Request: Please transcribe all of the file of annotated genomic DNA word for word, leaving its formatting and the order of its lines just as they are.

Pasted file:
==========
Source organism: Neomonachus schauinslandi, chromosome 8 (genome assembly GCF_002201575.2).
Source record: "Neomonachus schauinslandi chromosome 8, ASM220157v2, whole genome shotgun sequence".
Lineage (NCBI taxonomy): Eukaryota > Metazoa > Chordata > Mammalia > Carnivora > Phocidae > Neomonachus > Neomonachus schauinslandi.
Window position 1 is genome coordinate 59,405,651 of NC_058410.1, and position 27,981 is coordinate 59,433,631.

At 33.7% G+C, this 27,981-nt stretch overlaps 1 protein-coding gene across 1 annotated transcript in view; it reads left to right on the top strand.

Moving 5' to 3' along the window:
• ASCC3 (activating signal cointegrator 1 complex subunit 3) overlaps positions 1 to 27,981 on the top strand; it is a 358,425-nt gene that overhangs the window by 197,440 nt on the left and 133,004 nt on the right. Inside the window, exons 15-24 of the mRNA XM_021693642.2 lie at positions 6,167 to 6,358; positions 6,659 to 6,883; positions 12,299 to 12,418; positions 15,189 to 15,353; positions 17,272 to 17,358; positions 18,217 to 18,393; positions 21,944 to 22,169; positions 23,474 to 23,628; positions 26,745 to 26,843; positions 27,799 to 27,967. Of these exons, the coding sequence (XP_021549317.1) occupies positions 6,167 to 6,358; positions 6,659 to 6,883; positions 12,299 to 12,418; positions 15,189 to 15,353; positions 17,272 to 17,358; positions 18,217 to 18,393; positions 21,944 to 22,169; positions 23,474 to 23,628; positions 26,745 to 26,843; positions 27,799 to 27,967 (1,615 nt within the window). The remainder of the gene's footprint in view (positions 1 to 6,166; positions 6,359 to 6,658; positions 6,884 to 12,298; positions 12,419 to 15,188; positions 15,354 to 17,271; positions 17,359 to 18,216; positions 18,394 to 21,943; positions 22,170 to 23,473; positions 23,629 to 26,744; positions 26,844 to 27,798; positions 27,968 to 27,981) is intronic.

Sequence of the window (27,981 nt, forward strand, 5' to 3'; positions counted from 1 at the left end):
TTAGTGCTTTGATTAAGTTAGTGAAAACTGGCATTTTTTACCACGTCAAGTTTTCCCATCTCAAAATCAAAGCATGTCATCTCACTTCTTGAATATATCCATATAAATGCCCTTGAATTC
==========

Source organism: Neomonachus schauinslandi, chromosome 8 (genome assembly GCF_002201575.2).
Source record: "Neomonachus schauinslandi chromosome 8, ASM220157v2, whole genome shotgun sequence".
Lineage (NCBI taxonomy): Eukaryota > Metazoa > Chordata > Mammalia > Carnivora > Phocidae > Neomonachus > Neomonachus schauinslandi.
Window position 1 is genome coordinate 59,405,651 of NC_058410.1, and position 27,981 is coordinate 59,433,631.

At 33.7% G+C, this 27,981-nt stretch overlaps 1 protein-coding gene across 1 annotated transcript in view; it reads left to right on the top strand.

Moving 5' to 3' along the window:
• ASCC3 (activating signal cointegrator 1 complex subunit 3) overlaps positions 1 to 27,981 on the top strand; it is a 358,425-nt gene that overhangs the window by 197,440 nt on the left and 133,004 nt on the right. Inside the window, exons 15-24 of the mRNA XM_021693642.2 lie at positions 6,167 to 6,358; positions 6,659 to 6,883; positions 12,299 to 12,418; positions 15,189 to 15,353; positions 17,272 to 17,358; positions 18,217 to 18,393; positions 21,944 to 22,169; positions 23,474 to 23,628; positions 26,745 to 26,843; positions 27,799 to 27,967. Of these exons, the coding sequence (XP_021549317.1) occupies positions 6,167 to 6,358; positions 6,659 to 6,883; positions 12,299 to 12,418; positions 15,189 to 15,353; positions 17,272 to 17,358; positions 18,217 to 18,393; positions 21,944 to 22,169; positions 23,474 to 23,628; positions 26,745 to 26,843; positions 27,799 to 27,967 (1,615 nt within the window). The remainder of the gene's footprint in view (positions 1 to 6,166; positions 6,359 to 6,658; positions 6,884 to 12,298; positions 12,419 to 15,188; positions 15,354 to 17,271; positions 17,359 to 18,216; positions 18,394 to 21,943; positions 22,170 to 23,473; positions 23,629 to 26,744; positions 26,844 to 27,798; positions 27,968 to 27,981) is intronic.

Sequence of the window (27,981 nt, forward strand, 5' to 3'; positions counted from 1 at the left end):
TTAGTGCTTTGATTAAGTTAGTGAAAACTGGCATTTTTTACCACGTCAAGTTTTCCCATCTCAAAATCAAAGCATGTCATCTCACTTCTTGAATATATCCATATAAATGCCCTTGAATTC